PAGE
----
Monday, January 7, 2013

Finding God in the Hobbit by Jim Ware

Yes I have been reading a lot of books about The Hobbit. Yes, it is because of the Movie. I must thank all the publishers for putting out books to catch the Movie wave.

Finding God in the Hobbit reads like a devotional. It does cover several deep topics at times, but each chapter was too short to do some of the topics justice.

Each chapter follows this structure: First an extensive (a few pages) quoting from The Hobbit. Then, an explanation of whatever that passage is supposed to signify, with lots of additional material cited as and when needed. If you haven't read The Hobbit, all this quoting is going to disorientate you.

The topics covered in this book are actually quite interesting. I would have preferred it if the author narrowed  down the number of topics, and instead, chose to go in depth in a few of them. It would have made it much richer reading, instead of fleeing bites.

Otherwise, there's not much to differentiate it from the other Hobbit Devotionals I've reviewed. They're all good, and it really just depends on which one you pick up first.

My favourite quote from this book is:

"For to laugh in desperate circumstances and sing in the face of disaster is nothing less than an act of bold and daring faith. It's a sign of salvation to the watching world, evidence of hope that lies just beyong the fringes of the darkness."
 Disclaimer: I got a free copy of this book courtesy of Tyndale Blog Network in exchange for a free and honest review


  1. Sounds interesting. I've seen a few of these devotionals, but every one I've picked up as had the "problem" of being too short when it comes to delving into what the chapter is about, or is supposed to focus on.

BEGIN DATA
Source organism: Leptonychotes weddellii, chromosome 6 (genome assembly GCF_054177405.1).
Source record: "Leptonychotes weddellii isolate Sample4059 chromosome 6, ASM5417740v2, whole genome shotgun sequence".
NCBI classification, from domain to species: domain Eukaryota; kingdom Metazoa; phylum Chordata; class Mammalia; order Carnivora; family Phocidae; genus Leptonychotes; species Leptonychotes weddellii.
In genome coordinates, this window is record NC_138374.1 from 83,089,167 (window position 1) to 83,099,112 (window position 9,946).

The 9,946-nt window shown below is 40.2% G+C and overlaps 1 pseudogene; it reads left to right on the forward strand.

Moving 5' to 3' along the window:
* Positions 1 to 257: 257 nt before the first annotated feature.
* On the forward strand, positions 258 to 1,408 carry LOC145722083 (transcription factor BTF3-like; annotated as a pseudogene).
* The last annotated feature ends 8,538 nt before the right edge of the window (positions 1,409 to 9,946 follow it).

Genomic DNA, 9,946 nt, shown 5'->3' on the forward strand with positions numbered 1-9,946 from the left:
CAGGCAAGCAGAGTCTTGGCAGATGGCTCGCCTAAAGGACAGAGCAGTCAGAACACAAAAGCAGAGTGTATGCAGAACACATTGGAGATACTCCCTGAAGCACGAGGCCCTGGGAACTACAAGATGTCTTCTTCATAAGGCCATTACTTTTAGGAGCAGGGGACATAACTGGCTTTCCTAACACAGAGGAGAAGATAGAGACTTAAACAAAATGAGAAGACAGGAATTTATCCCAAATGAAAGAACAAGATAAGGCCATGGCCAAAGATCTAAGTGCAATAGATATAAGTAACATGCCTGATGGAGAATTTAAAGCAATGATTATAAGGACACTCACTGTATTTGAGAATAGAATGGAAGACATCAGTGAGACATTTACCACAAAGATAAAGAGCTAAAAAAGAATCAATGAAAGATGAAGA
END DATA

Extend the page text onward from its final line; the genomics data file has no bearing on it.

I like that they've written about this, though. There is a lot you can discover from reading Tolkien, relating to God.

    1. Yes there is! I think almost all the devotions related to the Hobbit are great though(:

  2. I have this book, but I've never managed to get very far in it because, as you mention, a large percentage of it is just summarizing/rewriting The Hobbit. I find it difficult to believe this doesn't count as plagiarism, and I'd prefer to read The Hobbit instead of Ware's version in any case.

    1. Hmm.... I guess the author just wanted to refresh the memory in case you've forgotten I guess. I started taking it like a separate Bible study mid-way through.

      But if you don't like it, perhaps you can check out other books? Quite a lot came out thanks to the movie ^^

    2. I do have a lot of Tolkien literary criticism type books. I particularly enjoyed The History of the Hobbit by John D. Rateliff, but I haven't yet checked out some of the newer books released because of the movie.

    3. The History of the Hobbit sounds interesting, I'll have to check it out(:


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